Northern N.Y. The farmer-driven Northern New York Agricultural Development Program has posted its annual report at www.nnyagdev.org. The four-page report notes how recent research is helping regional farmers respond to hot and cold climate extremes impacting dairy calves and cows, field crops, and wine grapes. Also highlighted are projects addressing:
. the first-ever Northern New York bee colony health survey
. recently emerging crop pests, such as Western bean cutworm
. season extension and new product opportunities for the NNY maple industry, and
. field trials demonstrating how tomato growers can save time.
Farmer comments in the report indicate how applying the results of the research funded by the Northern New York Agricultural Development Program benefitted their business from reducing costs and making it easier to plant and harvest crops to identifying ways to develop extra income using existing resources.
Cornell University Nutrient Management Program Director Dr. Quirine M. Ketterings is cited in the report crediting the farmers and farm advisers in Northern New York as “the frontrunners” prompting re-evaluation of the Cornell corn production guidelines. The farmers who prioritize and select projects for Northern New York Agricultural Development Program funding requested research into how advances in corn breeding and production practices are impacting crop yield and whether it was time to update the associated nitrogen application guidelines for agronomic and economic efficiency.
The report notes that over a three-year study, completed in 2017, one-third of NNY fields tested in the project yielded less than 90 percent of their expected potential while 26 percent yielded more than 110 percent of their expected yield. This research enters Phase 2 in 2018.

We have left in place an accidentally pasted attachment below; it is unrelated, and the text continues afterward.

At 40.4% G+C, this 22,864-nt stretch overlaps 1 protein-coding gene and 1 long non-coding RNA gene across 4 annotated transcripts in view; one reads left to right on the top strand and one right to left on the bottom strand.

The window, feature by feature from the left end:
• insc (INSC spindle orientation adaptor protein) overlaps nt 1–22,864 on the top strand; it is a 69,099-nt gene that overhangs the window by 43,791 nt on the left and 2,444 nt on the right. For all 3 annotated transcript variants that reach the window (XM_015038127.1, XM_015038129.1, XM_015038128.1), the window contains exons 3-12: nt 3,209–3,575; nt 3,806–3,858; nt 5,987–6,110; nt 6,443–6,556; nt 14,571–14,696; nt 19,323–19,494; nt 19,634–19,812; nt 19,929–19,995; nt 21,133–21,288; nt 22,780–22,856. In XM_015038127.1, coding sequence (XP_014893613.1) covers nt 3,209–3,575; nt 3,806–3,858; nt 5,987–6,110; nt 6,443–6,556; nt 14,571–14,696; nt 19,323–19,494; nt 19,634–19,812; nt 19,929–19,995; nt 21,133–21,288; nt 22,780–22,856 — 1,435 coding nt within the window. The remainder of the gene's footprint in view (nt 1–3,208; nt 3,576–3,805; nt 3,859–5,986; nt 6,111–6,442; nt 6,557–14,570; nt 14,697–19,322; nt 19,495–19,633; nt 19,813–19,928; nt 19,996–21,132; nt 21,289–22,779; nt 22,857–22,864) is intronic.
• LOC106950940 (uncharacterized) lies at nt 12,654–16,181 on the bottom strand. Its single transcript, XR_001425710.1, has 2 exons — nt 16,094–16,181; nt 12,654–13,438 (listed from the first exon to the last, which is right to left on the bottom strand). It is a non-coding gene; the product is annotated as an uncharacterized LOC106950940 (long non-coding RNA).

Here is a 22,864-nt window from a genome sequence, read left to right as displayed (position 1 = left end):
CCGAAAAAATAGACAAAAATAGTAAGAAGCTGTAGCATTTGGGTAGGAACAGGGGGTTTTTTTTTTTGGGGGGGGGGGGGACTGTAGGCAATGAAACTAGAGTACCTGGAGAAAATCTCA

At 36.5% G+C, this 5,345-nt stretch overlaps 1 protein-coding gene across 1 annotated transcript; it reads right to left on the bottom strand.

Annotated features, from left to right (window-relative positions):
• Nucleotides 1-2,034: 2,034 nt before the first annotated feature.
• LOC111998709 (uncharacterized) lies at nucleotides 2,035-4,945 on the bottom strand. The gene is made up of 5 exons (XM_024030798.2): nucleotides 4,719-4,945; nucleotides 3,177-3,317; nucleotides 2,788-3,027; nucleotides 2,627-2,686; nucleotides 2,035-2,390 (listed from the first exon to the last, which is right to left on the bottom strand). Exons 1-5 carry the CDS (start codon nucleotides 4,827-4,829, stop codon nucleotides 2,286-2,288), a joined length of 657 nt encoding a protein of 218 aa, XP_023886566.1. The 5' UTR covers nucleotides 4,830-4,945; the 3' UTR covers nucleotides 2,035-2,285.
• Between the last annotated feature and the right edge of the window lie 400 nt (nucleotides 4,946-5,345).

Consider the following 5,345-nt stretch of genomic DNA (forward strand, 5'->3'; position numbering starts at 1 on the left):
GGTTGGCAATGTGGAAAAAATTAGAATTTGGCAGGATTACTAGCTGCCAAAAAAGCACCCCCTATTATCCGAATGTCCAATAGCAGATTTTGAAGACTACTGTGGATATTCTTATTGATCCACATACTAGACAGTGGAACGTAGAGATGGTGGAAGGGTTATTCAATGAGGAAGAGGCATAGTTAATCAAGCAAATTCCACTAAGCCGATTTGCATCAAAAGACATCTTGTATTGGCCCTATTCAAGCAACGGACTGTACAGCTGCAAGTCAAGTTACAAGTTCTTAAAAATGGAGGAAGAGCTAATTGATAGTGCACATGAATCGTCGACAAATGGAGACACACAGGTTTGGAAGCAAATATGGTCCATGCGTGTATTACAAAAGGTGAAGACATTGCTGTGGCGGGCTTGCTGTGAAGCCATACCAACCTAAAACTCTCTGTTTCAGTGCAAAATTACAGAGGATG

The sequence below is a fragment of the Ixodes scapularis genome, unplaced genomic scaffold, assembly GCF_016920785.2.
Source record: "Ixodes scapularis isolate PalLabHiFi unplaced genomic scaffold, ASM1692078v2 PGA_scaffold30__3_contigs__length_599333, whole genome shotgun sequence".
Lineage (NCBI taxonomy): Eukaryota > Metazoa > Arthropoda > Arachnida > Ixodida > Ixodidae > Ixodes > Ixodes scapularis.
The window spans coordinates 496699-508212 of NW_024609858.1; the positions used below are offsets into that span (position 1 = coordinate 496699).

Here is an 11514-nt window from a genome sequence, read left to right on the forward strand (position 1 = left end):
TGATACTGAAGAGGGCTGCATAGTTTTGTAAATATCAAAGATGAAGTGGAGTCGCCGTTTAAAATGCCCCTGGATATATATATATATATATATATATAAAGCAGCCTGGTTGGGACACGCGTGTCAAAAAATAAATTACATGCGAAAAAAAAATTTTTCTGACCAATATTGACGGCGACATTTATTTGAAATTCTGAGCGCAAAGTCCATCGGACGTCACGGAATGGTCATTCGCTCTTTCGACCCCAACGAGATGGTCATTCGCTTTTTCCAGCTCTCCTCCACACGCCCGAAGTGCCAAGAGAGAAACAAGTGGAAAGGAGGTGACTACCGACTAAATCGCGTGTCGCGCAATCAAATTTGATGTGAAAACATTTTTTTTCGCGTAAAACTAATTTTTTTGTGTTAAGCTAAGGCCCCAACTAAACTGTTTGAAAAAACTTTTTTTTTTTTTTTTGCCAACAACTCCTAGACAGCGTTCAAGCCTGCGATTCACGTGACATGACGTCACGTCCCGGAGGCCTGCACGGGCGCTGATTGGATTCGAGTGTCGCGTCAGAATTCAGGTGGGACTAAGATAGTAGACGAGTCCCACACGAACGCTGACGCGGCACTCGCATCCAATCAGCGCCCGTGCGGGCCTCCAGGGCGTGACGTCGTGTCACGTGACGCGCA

A brief section in the report points to multi-state interest in the biocontrol crop pest solution built by the long-term commitment of the farmers of the Northern New York Agricultural Development Program to developing the science needed to manage the devastating alfalfa snout beetle.
A one-application treatment with native NY nematodes, combined with successively-bred, increasingly alfalfa snout beetle-resistant varieties of alfalfa, has restored production of the important dairy forage crop. This biocontrol has shown promise for controlling pests in other field crops and berries and is now being evaluated in field trials in elsewhere in New York State and in New Mexico, Texas, Ohio, and Michigan.
Funding for the Northern New York Agricultural Development Program is supported by the New York State Senate and administered by the New York State Department of Agriculture and Markets.